'Don't feel sorry' for David Miller's homeless murderers says detective - what they did was 'depraved'
The officer in charge of the brutal David Miller murder case said the public should not feel sorry for hisÂ killers, despite their personal tragedies and substance addictions.
Michael Hallett, Richard Atkins and Zena Kane, were handed life sentences yesterday for killing 56-year-old Mr Miller at his home in Patterdale Walk along with a fourth man, Ian Cuthbertson, 51, who was found guilty of manslaughter.
The court heard how all three were of no fixed abode and in the grip of alcohol addiction.
Hallett, in particular, had a troubled past, witnessing his wife die and both his children commit suicide.
He had developed a psychological condition and the medication he was taking had greatly improved his behaviour since his arrest last year.
But despite the various mitigating factors put forward for the defendants, Det Insp Mills added: “I don’t think there is any time for sympathy for the people who commit these sorts of actions.”
The bloody scenes at Mr Miller’s home on the morning after his murder made it particularly distressing for the officers involved.
The detective said: “No murder case is easy, but the level of injuries they inflicted on David Miller was horrendous.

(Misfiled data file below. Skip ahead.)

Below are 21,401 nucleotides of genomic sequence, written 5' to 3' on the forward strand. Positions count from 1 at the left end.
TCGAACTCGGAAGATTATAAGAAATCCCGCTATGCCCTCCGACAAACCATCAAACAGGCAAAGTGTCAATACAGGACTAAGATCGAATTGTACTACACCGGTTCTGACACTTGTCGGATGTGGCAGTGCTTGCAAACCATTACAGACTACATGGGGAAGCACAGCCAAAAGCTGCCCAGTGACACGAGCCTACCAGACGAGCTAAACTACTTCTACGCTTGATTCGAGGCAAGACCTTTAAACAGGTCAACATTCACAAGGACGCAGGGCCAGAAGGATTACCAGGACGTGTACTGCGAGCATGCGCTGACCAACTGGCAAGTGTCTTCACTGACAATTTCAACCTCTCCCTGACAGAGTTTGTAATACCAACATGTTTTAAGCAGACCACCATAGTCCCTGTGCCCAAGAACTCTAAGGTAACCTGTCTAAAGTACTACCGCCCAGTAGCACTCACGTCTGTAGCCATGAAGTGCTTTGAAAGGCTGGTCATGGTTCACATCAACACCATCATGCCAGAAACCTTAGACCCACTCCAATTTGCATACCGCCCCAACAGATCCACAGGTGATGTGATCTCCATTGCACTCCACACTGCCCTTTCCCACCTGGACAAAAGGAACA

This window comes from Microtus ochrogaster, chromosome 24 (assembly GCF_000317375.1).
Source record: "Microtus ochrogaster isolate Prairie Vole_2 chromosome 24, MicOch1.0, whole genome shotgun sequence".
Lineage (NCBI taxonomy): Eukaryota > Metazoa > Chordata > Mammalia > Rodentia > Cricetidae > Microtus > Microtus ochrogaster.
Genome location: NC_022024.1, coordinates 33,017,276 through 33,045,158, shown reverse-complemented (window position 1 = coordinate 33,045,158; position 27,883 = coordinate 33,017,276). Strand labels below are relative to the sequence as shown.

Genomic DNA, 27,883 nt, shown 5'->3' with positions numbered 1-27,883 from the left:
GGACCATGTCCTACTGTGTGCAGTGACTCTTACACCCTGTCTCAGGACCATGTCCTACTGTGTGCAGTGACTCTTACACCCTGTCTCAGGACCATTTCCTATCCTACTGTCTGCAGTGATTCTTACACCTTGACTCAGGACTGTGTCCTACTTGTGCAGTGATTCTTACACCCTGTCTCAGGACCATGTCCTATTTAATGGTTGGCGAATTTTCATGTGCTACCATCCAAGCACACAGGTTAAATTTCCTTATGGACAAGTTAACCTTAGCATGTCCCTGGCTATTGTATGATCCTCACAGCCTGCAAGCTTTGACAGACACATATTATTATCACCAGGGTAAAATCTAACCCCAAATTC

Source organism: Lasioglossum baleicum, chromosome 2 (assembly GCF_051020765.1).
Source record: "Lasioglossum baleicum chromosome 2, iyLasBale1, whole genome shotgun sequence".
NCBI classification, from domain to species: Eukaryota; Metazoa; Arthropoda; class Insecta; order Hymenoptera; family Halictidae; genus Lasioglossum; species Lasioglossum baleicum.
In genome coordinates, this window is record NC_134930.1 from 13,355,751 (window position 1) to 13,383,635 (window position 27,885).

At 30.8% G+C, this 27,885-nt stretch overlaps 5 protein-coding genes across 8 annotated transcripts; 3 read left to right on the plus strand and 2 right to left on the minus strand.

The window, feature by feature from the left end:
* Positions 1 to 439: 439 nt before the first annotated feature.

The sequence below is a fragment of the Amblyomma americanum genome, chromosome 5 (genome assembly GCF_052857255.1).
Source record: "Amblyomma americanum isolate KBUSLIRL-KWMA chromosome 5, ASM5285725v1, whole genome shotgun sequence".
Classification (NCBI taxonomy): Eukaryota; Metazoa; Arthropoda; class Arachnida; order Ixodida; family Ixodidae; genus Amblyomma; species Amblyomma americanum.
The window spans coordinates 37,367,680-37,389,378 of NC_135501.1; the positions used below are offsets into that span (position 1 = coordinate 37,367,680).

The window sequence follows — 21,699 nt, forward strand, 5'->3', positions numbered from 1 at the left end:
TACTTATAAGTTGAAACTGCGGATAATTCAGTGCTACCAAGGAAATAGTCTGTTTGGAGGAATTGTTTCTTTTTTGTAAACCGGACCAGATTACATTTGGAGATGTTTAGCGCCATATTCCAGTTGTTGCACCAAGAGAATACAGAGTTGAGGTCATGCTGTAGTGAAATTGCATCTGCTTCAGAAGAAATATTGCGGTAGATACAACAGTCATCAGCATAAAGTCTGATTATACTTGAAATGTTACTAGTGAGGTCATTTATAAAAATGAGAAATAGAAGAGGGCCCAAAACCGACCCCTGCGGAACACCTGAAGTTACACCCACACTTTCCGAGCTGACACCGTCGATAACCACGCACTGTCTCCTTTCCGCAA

“They were utterly depraved in what they did to him.
“Humiliating him and attempting to dismember him.
“The things they did were despicable.”
During the trial, the defendants made accusations of a sexual nature against Mr Miller.
But Det Insp Mills said the story was concocted in order to attempt to justify their actions.
The trio, who had been staying at David Miller’s flat at the time of the murder, even asked other members of the homeless community for advice on how to dispose of the 56-year-old’s body.
“Afterwards they tried to smear his character,” said the detective. “They tried to almost make excuses for what they had done .”
The detective reserved special praise for the street drinkers who came forward as witnesses in the police investigation.
“I am really grateful, we had a lot of people who wouldn’t ordinarily talk to the police come forward," he said.
“They were coming forward in the immediate aftermath. I am really grateful to them.”